Emerson CEO Dave Farr to Retire After 21 Years



David Farr,

the chief executive of

Emerson Electric Co.


EMR 1.89%

, is retiring this week after 21 years in the role and handing over leadership of the manufacturing company to another Emerson veteran.

Mr. Farr, who recently turned 66 and took over in 2000, is one of the longest-serving CEOs in the S&P 500. He will remain chairman of the board until May 4.

The St. Louis-based industrial company named the head of its automation business,

Lal Karsanbhai,

to succeed Mr. Farr and join the board. Mr. Karsanbhai will be the fourth CEO at Emerson in 66 years. The 85,000-person conglomerate makes everything from Ridgid pipe wrenches to automation software for power plants.

“We are confident Lal is well-positioned to continue building on Emerson’s legacy of success,” Mr. Farr said. He had previously said he planned to retire in 2021, and Emerson’s succession planning for the change spanned five years.

Emerson continues to navigate a pandemic that upended its business along with the rest of the global economy. Mr. Farr took a hands-on approach to the crisis and never stopped going to the office with his top executives in 2020, even as much of the world was working from home. The company continued to provide financial projections and kept its dividend intact during a time when companies were hunkering down during unprecedented uncertainty.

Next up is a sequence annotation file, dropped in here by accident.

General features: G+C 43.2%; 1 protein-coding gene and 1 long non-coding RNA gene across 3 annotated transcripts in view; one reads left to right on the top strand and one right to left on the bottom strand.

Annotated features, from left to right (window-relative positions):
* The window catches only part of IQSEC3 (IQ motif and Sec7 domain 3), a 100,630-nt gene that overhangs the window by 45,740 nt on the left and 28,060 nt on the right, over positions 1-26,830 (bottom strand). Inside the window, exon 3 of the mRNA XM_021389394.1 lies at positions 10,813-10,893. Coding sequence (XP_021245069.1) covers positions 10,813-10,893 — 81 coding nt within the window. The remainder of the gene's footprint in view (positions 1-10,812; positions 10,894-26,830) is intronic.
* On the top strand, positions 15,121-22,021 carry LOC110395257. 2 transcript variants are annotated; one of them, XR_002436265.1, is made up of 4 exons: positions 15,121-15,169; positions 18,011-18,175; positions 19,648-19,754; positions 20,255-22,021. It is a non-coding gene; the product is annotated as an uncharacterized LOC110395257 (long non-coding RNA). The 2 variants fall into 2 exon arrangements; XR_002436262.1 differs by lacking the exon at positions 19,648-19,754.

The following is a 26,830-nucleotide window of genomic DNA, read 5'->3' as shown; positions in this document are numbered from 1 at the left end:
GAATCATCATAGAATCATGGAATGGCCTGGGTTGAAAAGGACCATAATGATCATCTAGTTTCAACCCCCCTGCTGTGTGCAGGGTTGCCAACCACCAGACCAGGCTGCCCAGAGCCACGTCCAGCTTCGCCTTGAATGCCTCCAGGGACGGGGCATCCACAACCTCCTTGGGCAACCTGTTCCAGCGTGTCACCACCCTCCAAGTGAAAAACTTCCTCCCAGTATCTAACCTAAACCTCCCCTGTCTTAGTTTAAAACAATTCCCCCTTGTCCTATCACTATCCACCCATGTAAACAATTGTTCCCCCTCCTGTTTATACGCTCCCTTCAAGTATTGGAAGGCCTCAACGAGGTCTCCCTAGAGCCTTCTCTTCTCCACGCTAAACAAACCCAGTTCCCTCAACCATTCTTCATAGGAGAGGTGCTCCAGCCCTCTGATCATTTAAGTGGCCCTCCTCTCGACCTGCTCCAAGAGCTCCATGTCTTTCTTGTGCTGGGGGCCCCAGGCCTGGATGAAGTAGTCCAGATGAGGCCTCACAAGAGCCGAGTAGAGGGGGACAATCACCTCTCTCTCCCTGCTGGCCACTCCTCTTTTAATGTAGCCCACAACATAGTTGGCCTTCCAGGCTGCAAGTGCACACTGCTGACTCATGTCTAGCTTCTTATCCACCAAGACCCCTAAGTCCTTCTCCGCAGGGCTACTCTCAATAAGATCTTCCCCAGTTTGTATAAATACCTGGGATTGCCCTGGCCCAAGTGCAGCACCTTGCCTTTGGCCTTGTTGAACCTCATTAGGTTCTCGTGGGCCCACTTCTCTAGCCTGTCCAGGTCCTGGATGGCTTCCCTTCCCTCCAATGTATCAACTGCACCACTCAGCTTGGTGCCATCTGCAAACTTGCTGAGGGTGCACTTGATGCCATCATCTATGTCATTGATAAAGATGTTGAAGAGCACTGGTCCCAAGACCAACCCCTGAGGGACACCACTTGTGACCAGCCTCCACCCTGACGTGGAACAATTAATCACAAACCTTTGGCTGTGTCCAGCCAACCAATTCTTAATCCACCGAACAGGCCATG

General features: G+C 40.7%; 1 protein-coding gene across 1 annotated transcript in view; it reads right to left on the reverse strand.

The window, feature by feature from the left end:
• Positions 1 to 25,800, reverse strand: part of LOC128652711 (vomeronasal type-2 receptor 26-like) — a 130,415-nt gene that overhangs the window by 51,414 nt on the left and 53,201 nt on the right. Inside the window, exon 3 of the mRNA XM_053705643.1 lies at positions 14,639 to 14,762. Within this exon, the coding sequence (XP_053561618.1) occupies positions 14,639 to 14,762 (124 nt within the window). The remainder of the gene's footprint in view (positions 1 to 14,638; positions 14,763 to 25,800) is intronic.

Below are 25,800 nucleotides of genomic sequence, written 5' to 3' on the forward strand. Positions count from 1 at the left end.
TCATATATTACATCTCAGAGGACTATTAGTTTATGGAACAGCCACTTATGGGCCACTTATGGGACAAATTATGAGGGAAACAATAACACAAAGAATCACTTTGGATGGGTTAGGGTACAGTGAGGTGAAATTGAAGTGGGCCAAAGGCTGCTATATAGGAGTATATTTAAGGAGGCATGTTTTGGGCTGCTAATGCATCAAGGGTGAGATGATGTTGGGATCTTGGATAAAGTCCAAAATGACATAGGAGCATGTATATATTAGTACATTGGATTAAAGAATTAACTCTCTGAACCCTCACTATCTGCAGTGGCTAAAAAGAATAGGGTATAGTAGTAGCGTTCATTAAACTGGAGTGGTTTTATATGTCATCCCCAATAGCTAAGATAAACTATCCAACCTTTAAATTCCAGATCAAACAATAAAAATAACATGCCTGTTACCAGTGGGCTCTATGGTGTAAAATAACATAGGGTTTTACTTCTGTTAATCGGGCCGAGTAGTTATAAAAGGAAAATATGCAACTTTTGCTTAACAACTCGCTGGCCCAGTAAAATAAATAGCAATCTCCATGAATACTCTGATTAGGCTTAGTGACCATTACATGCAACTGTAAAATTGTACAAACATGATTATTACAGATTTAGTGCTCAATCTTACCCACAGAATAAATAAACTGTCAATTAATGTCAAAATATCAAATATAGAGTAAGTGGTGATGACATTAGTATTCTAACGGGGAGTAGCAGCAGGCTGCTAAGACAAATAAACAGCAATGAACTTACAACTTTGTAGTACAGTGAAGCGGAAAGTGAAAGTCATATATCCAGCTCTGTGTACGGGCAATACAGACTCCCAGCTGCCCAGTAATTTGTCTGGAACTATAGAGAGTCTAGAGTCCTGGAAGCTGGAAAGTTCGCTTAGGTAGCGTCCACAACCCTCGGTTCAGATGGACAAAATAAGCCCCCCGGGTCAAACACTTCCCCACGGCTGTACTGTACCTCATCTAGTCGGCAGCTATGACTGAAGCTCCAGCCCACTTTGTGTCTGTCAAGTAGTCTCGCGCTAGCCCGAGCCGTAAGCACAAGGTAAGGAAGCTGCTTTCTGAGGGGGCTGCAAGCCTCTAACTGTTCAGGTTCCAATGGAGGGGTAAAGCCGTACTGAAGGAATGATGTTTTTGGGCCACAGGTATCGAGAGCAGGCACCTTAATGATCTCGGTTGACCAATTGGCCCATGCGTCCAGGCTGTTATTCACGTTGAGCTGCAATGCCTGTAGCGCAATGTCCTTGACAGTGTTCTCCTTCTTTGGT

Mr. Farr leaves with Emerson’s stock performing well, rising 28% in the past six months while the S&P 500 is up about 14% in the same period. Since he took over in October 2000, Emerson shares have a 287% total return, including dividends, which is the same as the S&P 500 index for the period and well above the 227% return for the S&P Capital Goods Industry Group Index. He outlasted many of his peers, staying at the helm while manufacturers such as

Caterpillar Inc.

and

General Electric Co.

shuffled through CEOs.

Mr. Karsanbhai joined Emerson in 1995 and since 2018 has led one of the company’s two main divisions with $11.2 billion in 2020 sales. The business makes automation software and systems for manufacturers, oil producers and utilities. He has an economics degree from University of Michigan and an M.B.A. from Washington University in St. Louis.

Emerson reports first-quarter results on Tuesday and also plans an investor meeting in mid-February.

Write to Thomas Gryta at thomas.gryta@wsj.com

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